No one prepared them for twenty plus years of sleepless nights…or the divorce…or how little their family would understand the daily steeplechase their life would become. They received no formalized training before taking that child home that would even begin to equip them for the job ahead of them. And I call it a job because it is their – track with me here – full time job. It’s nearly impossible to find a job that will allow you to be at home when your special needs child is during their school years. After school programs and daycares balk at the prospect of adding special needs children to their roster, again stating that they are under-resourced and not equipped to manage these kids. And even if you can find work during those school years, at age 22 everything changes. Suddenly your child ages out of the school system and then you understand what under-resourced really means as you and your child stay home all day and neither of you can work or plan for a future.

But all is not lost. In the eyes of that bewildered children’s minister I find hope. Churches are beginning to recognize that:

  • 1 in 5 children are diagnosed with a disability
  • More than 11 million Americans need assistance with everyday activities because of a disability
  • Families with special needs children have a higher than average level of stress in the home
  • When a child with special needs is born into a marriage or a child becomes disabled through accident or disease, 4 out of 5 (80%) of those marriages end in divorce (90% when the disability is autism)
  • One study revealed that mothers of special needs children live, on average, 10 years less than mothers of comparable health because of the elevated cortisol levels in their system
  • And these families are often turned away from well-meaning churches full of earnest Christian people because they are uninformed, under-resourced and ill-equipped to minister to this population

This story, and many others like it, is why I do what I do. Seeking to resource the church is my primary goal. One of the best ways to do this is through relationship. At PURE Ministries we have created a network of churches that are doing ministry to these hurting families. Suddenly, churches don’t just have to figure it out as they go along anymore. They can have a relationship with another Body of Christ who can identify with that problem and tell a church how they approached ministering to that PURE person and their family. Additionally, more resources are provided and are under development at PURE Ministries at no cost for churches.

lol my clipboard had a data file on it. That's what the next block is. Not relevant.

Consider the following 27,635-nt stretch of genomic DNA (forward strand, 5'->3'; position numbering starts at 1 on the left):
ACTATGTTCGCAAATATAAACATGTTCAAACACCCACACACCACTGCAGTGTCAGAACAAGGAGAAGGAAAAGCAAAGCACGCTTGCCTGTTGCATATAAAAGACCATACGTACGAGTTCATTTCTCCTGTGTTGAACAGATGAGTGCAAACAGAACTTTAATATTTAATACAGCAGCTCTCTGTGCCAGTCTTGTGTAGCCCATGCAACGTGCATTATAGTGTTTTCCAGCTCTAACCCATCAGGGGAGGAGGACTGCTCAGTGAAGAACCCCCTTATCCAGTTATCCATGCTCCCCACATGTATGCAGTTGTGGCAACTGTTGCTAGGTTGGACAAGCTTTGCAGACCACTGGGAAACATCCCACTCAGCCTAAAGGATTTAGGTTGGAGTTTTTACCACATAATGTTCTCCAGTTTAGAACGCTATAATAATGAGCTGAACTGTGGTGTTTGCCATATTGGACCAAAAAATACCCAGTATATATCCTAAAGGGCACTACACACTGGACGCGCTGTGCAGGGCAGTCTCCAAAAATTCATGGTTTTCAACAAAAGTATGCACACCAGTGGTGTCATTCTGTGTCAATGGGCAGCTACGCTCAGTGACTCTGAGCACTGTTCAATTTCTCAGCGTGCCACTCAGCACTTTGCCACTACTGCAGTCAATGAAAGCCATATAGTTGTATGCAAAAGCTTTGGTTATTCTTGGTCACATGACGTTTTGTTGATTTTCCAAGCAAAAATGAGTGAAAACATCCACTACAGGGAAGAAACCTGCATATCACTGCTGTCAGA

The Shaping Special Hearts Show on blogtalk radio is an effort to continue conversations about special needs ministry. Each guest brings with them years of ministry or special needs experience. We’ve discussed curriculum and classroom adaptation, ministering to families in crisis, making church events inclusive to special needs families, respite care and many other topics. These conversations are a FREE downloadable resource for churches and individuals seeking information and looking for relationships they can cultivate to equip themselves for ministry.

I believe Christ’s church can be an answer for the pain of this world – even the pain that renders mothers of PURE children without hope. And together, we can save those four and so many more.

Posted in Uncategorized

Serve Serve Serve

I just finished watching myself on our television. I will never – ever – reconcile myself to this. It was just a training video that I filmed last October for Standard Publishing’s Jungle Safari VBS. I was honored to be asked to participate not only in shooting this video, but Noah and I were included in the promotional materials because of my work on the team that wrote the materials. It was an honor to help pioneer a “special needs friendly” VBS curriculum for Standard, just as it is my honor to host their blogtalk radio program twice a month and write for Shaping Special Hearts Newsletter. But still, I become anxious just thinking about the implications of being touted as the “special needs expert.”

I’m so uncomfortable with it, in fact, that when asked to contribute Key Ministry’s blog as a guest blogger, my entire post was dedicated to defaming “the expert.” Read “Some Assembly But No Expertise Required” here. I’m still just Noah’s mom. I learned him and the other children with special needs in the ministry I was charged with and just made it work. Now, some years later, “special needs expert” follows my name in programs, videos and on promotional posters. It just doesn’t seem to make sense to me. And next week I’ll be even more perplexed, wandering around Disney’s Coronado Springs Convention Center realizing that people are there to hear me present materials about special needs ministry as “the expert.”